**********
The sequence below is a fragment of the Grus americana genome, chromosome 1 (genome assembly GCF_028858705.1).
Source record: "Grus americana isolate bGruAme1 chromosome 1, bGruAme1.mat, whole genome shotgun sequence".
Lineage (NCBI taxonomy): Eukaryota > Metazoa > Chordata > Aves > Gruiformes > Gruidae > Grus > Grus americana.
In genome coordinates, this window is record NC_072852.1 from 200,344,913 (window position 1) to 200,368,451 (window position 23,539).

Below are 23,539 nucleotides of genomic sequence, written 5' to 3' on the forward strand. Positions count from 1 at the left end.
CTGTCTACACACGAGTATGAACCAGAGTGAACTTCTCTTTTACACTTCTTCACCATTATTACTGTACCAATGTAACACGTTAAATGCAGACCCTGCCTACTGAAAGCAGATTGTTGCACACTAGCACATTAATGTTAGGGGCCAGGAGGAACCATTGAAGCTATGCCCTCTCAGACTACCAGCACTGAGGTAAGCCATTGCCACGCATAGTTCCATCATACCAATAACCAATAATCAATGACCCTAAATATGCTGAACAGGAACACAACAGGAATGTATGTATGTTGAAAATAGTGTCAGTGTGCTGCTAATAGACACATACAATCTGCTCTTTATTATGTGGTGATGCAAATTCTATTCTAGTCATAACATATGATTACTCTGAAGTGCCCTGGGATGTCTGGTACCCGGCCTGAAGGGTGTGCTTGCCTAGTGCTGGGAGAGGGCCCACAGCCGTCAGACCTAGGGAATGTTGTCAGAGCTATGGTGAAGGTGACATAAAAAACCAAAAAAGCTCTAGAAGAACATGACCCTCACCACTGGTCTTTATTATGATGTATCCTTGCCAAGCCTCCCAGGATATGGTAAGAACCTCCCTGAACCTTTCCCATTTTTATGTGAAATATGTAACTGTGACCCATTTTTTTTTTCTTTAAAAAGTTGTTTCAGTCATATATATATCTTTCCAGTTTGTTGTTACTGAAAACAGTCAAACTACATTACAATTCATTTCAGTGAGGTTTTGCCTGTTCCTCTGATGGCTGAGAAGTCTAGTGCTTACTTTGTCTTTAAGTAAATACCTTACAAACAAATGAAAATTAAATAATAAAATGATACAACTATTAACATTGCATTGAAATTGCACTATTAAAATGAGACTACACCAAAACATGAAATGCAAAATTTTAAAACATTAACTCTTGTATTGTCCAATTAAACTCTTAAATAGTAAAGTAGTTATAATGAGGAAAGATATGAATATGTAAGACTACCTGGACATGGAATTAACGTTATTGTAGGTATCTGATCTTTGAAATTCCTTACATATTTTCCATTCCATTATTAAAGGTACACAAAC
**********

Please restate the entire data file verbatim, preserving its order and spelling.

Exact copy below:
The sequence below is a fragment of the Grus americana genome, chromosome 1 (genome assembly GCF_028858705.1).
Source record: "Grus americana isolate bGruAme1 chromosome 1, bGruAme1.mat, whole genome shotgun sequence".
Lineage (NCBI taxonomy): Eukaryota > Metazoa > Chordata > Aves > Gruiformes > Gruidae > Grus > Grus americana.
In genome coordinates, this window is record NC_072852.1 from 200,344,913 (window position 1) to 200,368,451 (window position 23,539).

Below are 23,539 nucleotides of genomic sequence, written 5' to 3' on the forward strand. Positions count from 1 at the left end.
CTGTCTACACACGAGTATGAACCAGAGTGAACTTCTCTTTTACACTTCTTCACCATTATTACTGTACCAATGTAACACGTTAAATGCAGACCCTGCCTACTGAAAGCAGATTGTTGCACACTAGCACATTAATGTTAGGGGCCAGGAGGAACCATTGAAGCTATGCCCTCTCAGACTACCAGCACTGAGGTAAGCCATTGCCACGCATAGTTCCATCATACCAATAACCAATAATCAATGACCCTAAATATGCTGAACAGGAACACAACAGGAATGTATGTATGTTGAAAATAGTGTCAGTGTGCTGCTAATAGACACATACAATCTGCTCTTTATTATGTGGTGATGCAAATTCTATTCTAGTCATAACATATGATTACTCTGAAGTGCCCTGGGATGTCTGGTACCCGGCCTGAAGGGTGTGCTTGCCTAGTGCTGGGAGAGGGCCCACAGCCGTCAGACCTAGGGAATGTTGTCAGAGCTATGGTGAAGGTGACATAAAAAACCAAAAAAGCTCTAGAAGAACATGACCCTCACCACTGGTCTTTATTATGATGTATCCTTGCCAAGCCTCCCAGGATATGGTAAGAACCTCCCTGAACCTTTCCCATTTTTATGTGAAATATGTAACTGTGACCCATTTTTTTTTTCTTTAAAAAGTTGTTTCAGTCATATATATATCTTTCCAGTTTGTTGTTACTGAAAACAGTCAAACTACATTACAATTCATTTCAGTGAGGTTTTGCCTGTTCCTCTGATGGCTGAGAAGTCTAGTGCTTACTTTGTCTTTAAGTAAATACCTTACAAACAAATGAAAATTAAATAATAAAATGATACAACTATTAACATTGCATTGAAATTGCACTATTAAAATGAGACTACACCAAAACATGAAATGCAAAATTTTAAAACATTAACTCTTGTATTGTCCAATTAAACTCTTAAATAGTAAAGTAGTTATAATGAGGAAAGATATGAATATGTAAGACTACCTGGACATGGAATTAACGTTATTGTAGGTATCTGATCTTTGAAATTCCTTACATATTTTCCATTCCATTATTAAAGGTACACAAAC